When we talk about positive attributes of our bird dogs, we almost always go down a familiar route.
Stops along the way will include strong prey drive, a good nose, health, perhaps size and color, and sometimes intelligence. Dog smarts are highly subjective and prone to extreme levels of owner bias, but there are canines in the world that seem to demonstrate intelligence at a level that proves (somewhat) they are capable of complex thinking, and better yet, learning.
A couple of border collies have made the nightly news circuit in recent years for learning over 1,000 words. Some are said to understand complex nouns, complete with modifiers. That’s not nothing, and while it might seem like an advanced trick based firmly in an advanced ability to retain information (memory), it’s also a window into how dogs learn and how we might better train them—and hunt with them.
Repetition vs. Knowledge
To most of us, a good dog is one that figures out how to answer questions we carefully ask them, over and over. From basic obedience commands to more advanced field work, our job as handlers is to frame up the questions in such a way that they can’t fail, and then repeat them over and over until a desired behavior settles in.
We try to accelerate this specific learning curve by offering up rewards like treats and praise, making a positive outcome far more desirable for our dogs. This works, and the quicker a lesson seems to stick without being false-positive in danger of being forgotten the next morning, the smarter we think our dogs are.
After all, isn’t learning something quickly a sign of intelligence?
It is. But it’s also intelligence gleaned from designed lessons, and for most commands, something every dog can learn over time. Does the commoditized nature of obedience commands mean a dog that nails the foundation work is only as good as the next pup? Maybe, but maybe not. Quick and efficient progress is always a plus, and points to a problem solver that is learning on the go. That’s not nothing, but it’s also not exactly what we think of when we’re pondering over how smart dogs really are—or can be.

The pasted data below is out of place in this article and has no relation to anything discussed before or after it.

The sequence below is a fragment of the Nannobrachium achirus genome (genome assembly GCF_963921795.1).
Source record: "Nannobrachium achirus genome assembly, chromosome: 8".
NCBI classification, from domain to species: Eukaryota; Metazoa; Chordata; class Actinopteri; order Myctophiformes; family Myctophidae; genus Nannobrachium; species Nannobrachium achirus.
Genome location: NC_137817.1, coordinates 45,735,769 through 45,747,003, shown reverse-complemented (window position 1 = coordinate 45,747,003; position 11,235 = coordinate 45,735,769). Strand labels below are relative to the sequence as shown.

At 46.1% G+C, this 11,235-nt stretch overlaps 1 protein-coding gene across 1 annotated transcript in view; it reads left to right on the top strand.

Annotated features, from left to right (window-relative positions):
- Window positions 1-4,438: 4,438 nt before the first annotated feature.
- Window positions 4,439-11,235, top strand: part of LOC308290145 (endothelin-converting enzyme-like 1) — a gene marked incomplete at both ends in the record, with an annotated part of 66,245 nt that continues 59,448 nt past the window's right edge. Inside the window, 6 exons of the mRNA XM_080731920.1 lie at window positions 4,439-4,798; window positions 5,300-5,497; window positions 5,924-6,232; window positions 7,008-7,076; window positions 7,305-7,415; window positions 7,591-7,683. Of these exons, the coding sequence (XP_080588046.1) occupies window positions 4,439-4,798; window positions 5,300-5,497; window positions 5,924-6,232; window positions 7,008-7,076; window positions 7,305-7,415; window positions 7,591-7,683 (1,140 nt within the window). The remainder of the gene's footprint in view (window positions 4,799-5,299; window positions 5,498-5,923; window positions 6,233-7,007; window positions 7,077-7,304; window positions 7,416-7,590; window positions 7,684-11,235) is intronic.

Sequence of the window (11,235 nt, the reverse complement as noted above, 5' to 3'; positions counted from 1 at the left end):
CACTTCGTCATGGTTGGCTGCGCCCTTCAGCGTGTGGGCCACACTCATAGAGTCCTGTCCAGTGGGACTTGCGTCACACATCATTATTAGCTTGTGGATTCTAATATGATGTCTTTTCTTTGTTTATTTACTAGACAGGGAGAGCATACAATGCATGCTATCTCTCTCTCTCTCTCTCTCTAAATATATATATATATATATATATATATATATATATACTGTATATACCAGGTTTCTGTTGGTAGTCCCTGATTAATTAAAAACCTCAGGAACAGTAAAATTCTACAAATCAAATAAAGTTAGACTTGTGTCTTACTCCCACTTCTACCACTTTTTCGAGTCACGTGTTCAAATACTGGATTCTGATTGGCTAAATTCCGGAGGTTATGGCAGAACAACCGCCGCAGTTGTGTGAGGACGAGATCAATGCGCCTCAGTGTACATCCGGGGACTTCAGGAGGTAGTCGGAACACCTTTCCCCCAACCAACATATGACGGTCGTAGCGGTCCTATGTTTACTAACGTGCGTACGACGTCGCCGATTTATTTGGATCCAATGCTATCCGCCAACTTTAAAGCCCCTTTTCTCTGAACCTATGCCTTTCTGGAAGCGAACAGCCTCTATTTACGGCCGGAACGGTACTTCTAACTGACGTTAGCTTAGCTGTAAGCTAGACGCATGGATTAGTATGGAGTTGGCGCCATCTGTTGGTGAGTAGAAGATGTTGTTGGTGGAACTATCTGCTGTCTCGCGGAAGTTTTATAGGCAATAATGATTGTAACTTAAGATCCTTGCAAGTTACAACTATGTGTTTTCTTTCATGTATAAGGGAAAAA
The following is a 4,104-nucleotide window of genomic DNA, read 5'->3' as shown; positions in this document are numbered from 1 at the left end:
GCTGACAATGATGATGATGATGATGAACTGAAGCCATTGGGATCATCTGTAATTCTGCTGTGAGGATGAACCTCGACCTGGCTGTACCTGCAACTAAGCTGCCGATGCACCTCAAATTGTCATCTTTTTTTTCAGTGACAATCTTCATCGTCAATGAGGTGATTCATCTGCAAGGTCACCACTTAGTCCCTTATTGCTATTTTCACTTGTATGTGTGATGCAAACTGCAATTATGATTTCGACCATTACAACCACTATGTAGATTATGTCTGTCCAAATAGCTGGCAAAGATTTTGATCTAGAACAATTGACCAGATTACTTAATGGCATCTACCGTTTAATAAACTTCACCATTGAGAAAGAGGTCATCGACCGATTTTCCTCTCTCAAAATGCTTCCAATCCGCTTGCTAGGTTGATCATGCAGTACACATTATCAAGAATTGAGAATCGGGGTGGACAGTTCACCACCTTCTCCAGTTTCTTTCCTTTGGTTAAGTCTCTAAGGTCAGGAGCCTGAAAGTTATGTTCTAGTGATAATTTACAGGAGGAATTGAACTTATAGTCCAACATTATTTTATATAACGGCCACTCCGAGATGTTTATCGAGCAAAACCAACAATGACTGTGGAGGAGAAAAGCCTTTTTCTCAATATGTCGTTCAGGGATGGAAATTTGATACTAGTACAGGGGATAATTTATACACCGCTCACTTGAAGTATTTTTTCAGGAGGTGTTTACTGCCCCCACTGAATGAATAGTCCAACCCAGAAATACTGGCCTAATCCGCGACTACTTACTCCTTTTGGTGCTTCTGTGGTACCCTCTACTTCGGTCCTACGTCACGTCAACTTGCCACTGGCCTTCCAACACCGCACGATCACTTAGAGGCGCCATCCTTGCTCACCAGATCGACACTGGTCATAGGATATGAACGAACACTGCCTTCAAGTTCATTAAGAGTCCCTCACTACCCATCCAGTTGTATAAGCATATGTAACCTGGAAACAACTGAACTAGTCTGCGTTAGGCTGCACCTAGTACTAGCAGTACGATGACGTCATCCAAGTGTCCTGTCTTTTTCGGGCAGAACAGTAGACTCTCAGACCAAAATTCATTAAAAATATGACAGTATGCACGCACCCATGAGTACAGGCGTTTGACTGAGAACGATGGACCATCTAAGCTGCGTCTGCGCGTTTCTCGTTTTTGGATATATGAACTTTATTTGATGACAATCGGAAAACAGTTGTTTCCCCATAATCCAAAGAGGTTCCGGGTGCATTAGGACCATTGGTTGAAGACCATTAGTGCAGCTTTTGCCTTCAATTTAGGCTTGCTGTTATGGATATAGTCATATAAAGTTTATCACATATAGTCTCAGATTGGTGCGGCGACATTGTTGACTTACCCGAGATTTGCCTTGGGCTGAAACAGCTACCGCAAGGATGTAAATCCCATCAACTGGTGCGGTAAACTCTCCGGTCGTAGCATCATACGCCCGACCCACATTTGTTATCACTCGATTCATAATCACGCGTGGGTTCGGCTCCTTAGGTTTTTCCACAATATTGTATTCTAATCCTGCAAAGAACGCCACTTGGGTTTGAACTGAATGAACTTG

Problem Solving With & Without Help
Last year, I interviewed dog trainer Jordan Horak for my Sporting Dog Talk podcast. He’s an up-and-comer in the training world who has already accomplished more than plenty of trainers who’ve got a decade or two on him, and he’s also got a penchant for English cockers. During our chat, we got on the topic of how smart the breed really is, and he told a story about a particularly crafty male.
The dog, which spent his non-training time in a run, figured out how to open the door to his enclosure. This in itself is pretty fascinating, considering most dogs just accept their fate and either don’t try, or don’t have the mental prowess to work on a locking mechanism designed by us.
Either way, this male figured out how to work the latch and free himself, and instead of enjoying his freedom solo, would go along the other dog runs and unlock only the females. The rest of the males—his competition—were left boarded and dateless. While I’m sure there could be some alternative explanation for this specific behavior, it seems like that suave cocker was working on an impressive level. Not only did he jailbreak himself, he let out every potential girlfriend in the kennel, which seems an awful lot like he was capable of reasoning out a thing or two.
It wouldn’t be a crazy leap to label that male as intelligent. But I’ve also posed the question to other podcast guests and got a different answer. When I asked world-renowned border collie trainer, Faansie Basson, how smart he thought his favorite breed was, he wasn’t so quick to over-credit them with being brainiacs.
He offered up a story about a particular dog he had that would ride in the back of his truck while they were working sheep, and when Faansie would maneuver the vehicle a certain way, the dog would leap out and do his job. Faansie could call his shots with that dog, and his guests would often remark on how incredible that behavior was.
But Faansie put it in perspective by saying, “That dog had done that a thousand times before,” meaning while it appeared to be a crazy demonstration of intelligence—knowing exactly when to exit the vehicle to do his job without being told—it was nothing more impressive than the learned behavior of all dogs.